If you want a for instance, I’ll give you one! Think about how today’s generation believe that a book’s cover is all important, and not the text! They want to see pretty pictures not words! Think about why so many writers offer up their latest work’s cover for scrutinization across all social media platforms these days? Once again in a vain attempt to attract today’s generation, that’s why!

Quite frankly I can see a time in the not too distant future when illiteracy becomes the norm unless today’s generation buck up their ideas, starting with losing themselves in the pages of a book!

My friend and fellow author Bob Van Laerhoven reminded me of how vital the cover is these days, when he asked me the other day if I had thought about the cover for my work in progress Autumn 1066 yet? Even though we were both joking about it, we know that for it to sell, it will either need a scantily clad buxom young Saxon or Viking female, or a muscular Saxon or Viking warrior in his prime on the cover for it to even be considered by today’s generation! Whether we like it or not, PULCHRITUDE IS WHAT GAINS ATTENTION AND HOPEFULLY SELLS BOOKS TODAY!!!

It’s my contention that because of the highly visual age we live in that today’s generation have completely lost the means to emerse themselves in anything written down, such as a book, unlike my own generation who were brought up on the written word. In other words quite literally they must have everything spelt out for them visually.

Then there are those individuals who when they come across written dialogue, apparently consider it a foreign language. The following example is the rough draft of one particular short piece of dialogue from the story I am in the process of writing, in this instance involving two eleventh century Saxon thegns:-

What do you think Beadurof?” Colby wondered.

About what?”

The shapely hips on the comely wench yonder. Hey Aldred, we’re glad you brought your beautiful niece with you. Oh and just look at the way her hips swing? Not to mention how her shapely rear quivers as she walks. Very desirable, don’t you think?”

Aldred bit his tongue as he fought hard not to smile. Because of Cynric’s tender age and slender build, his nephew could so easily be mistaken for a young female from behind at a distance. Smirking, he briefly glanced in his direction. Cynric’s face flushed bright red with anger at the good natured jibe by one of Aldred’s oldest friends.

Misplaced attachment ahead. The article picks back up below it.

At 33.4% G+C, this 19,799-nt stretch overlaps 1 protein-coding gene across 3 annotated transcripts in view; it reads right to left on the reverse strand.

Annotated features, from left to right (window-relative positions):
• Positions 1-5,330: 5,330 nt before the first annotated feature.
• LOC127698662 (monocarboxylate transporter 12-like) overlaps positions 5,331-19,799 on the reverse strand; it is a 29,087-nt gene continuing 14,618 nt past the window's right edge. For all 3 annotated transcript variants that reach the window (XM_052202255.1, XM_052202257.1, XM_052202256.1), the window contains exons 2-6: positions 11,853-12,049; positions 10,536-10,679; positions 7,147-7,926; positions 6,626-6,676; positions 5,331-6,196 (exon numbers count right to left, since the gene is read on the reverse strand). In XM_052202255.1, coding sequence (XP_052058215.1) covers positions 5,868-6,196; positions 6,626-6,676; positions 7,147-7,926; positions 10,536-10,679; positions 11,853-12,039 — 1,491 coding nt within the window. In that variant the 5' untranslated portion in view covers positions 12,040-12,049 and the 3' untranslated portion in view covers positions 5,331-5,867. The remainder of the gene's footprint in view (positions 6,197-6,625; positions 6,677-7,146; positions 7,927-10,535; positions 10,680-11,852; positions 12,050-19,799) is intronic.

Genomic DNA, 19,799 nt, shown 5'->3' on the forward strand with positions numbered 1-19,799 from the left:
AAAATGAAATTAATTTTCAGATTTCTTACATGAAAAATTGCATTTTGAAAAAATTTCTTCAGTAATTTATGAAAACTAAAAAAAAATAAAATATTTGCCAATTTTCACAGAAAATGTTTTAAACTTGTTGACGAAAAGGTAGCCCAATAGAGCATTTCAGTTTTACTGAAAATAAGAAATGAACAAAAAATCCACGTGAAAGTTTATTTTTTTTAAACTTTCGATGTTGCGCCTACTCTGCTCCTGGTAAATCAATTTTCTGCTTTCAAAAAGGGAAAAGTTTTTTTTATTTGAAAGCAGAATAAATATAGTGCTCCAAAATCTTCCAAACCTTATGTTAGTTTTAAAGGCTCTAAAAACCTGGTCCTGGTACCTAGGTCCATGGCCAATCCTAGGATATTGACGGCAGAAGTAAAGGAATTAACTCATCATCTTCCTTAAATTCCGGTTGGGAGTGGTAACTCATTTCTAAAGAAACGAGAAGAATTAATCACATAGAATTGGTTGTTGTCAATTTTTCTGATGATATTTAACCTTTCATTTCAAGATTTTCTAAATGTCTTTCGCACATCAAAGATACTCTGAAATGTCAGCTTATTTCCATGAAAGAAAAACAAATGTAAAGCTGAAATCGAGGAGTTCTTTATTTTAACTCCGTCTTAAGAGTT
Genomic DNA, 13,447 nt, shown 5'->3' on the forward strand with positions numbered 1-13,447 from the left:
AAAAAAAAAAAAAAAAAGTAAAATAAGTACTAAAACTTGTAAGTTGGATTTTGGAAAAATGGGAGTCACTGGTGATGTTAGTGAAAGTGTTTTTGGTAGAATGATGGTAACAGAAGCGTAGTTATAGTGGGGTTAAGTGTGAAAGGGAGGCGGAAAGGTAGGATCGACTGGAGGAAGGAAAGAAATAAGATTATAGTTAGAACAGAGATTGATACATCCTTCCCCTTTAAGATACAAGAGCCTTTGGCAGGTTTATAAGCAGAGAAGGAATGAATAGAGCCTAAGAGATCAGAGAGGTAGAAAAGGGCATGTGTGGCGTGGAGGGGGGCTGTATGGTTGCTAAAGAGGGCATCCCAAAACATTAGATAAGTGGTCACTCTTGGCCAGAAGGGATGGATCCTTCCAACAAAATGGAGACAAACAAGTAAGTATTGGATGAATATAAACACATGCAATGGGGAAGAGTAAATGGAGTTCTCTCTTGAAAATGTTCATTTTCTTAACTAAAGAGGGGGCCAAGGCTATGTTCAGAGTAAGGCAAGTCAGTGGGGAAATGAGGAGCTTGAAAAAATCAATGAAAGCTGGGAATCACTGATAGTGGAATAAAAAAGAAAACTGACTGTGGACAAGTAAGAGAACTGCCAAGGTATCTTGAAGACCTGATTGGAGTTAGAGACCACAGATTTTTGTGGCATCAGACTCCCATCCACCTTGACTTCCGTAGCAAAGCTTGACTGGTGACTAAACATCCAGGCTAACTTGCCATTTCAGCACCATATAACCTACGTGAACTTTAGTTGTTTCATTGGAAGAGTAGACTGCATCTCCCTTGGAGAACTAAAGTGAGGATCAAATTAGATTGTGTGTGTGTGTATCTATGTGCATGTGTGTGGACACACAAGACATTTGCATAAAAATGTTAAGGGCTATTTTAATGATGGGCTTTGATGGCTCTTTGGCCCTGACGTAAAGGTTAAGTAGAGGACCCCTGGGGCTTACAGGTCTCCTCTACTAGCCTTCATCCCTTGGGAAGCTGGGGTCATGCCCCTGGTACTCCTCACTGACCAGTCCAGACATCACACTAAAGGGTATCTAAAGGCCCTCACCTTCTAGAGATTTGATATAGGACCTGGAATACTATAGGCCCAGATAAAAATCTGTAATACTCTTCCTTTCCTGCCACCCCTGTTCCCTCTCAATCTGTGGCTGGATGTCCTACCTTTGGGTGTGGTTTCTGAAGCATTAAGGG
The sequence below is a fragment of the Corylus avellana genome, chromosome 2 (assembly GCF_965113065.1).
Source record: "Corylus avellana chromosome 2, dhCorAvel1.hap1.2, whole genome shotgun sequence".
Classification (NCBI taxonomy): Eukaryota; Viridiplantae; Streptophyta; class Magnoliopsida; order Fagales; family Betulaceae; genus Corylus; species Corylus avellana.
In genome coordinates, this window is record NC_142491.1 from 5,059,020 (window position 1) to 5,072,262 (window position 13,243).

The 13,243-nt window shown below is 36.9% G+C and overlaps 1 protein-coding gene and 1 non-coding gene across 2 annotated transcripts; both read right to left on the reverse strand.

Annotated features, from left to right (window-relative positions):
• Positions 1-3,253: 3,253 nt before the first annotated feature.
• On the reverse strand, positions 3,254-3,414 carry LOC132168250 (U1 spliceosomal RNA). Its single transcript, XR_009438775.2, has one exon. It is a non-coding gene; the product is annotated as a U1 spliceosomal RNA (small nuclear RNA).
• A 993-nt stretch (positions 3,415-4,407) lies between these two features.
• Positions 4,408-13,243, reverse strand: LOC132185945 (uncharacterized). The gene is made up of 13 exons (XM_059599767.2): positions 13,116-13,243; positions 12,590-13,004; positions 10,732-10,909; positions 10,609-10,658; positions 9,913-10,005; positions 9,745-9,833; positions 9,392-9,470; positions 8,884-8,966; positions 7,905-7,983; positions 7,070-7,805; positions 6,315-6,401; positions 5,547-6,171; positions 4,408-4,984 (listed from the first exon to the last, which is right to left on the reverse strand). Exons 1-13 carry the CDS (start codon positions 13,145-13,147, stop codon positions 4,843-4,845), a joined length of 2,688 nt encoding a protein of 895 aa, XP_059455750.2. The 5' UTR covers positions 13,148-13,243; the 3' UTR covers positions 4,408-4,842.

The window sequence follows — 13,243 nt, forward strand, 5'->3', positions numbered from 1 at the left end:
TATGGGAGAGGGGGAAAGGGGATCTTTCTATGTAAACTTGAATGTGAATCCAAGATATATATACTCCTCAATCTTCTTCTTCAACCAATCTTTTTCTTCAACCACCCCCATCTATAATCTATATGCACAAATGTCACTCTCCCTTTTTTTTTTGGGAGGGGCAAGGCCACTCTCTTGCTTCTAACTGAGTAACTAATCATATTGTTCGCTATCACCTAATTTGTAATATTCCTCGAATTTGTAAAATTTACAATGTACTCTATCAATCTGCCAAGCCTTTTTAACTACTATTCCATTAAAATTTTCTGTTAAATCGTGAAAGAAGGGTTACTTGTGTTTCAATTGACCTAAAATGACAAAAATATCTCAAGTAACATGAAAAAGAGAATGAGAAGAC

“If she gets cold sleeping on her own tonight or any other night, I’ll fight you for the honour of protecting her Colby. I’ll keep her warm, providing she lets me have my way with her that is. So what say you my beauty?” Beadurof replied with a grin on his face as he blew a kiss in Cynric’s direction…

So, did you imagine the scene while reading it? No? Then you are a lost cause…

As a member of today’s generation, its incumbent upon you to tell the rest of us why you find it so difficult to do the same damned thing when reading, instead of wanting it spelt out to you on a silver screen? Seemingly it’s something today’s generation are incapable of!

It would appear that for them to be able to understand the above example at its most basic level, requires that they actually hear the characters speaking, and not via the medium of imaginary voices in their heads. Plus they need to be able to see the characters portray their facial expressions and both their physical and emotional reactions.

I have only this to say on the subject – wake up idiots! What you want is utterly impossible to achieve in a book. Reading a book requires your participation as well. All you have to do is use your imagination! For your information the difference between a book and a visual interpretation of a story via a film or television script is that the former asks you to engage your brain, or if you prefer it – your mind’s eye. Whereas the latter does not. In that instance, all you need to do is to sit in a vegetative state in a darkened room eating popcorn while staring at the silver screen!!!!

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Lastly – I’ve been accused of being overly fond of description, in particular by one of my more vocal peers in the past. You know who you are. 😉

In my defence, I only ever do that when creating the back story. I’m about to disappoint the particular individual once again, when I tell them here on my blog in front of witnesses (metaphorically speaking that is) that my historical adventure Autumn 1066 will be no different. Without a descriptive background constantly running throughout the book it just won’t work. So, you can either like it or lump it while eating your Païdakia my friend.

Rant over. Now I’d better get back to it. First things first – I need another cup of coffee and a smoke…

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The hidden problem with research

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There is one thing that will soon become all too apparent to you while conducting research for any fictitious historical story you might care to write. When it comes to the written records of events in days gone by, every historian you come across has an entirely different opinion, based on what they believe actually happened. You will find that they agree on some points while differing on others. This is all too apparent as I continue to research a series of three specific ancient battles, fought back to back during the short time period of barely a month here in England, almost a thousand years ago.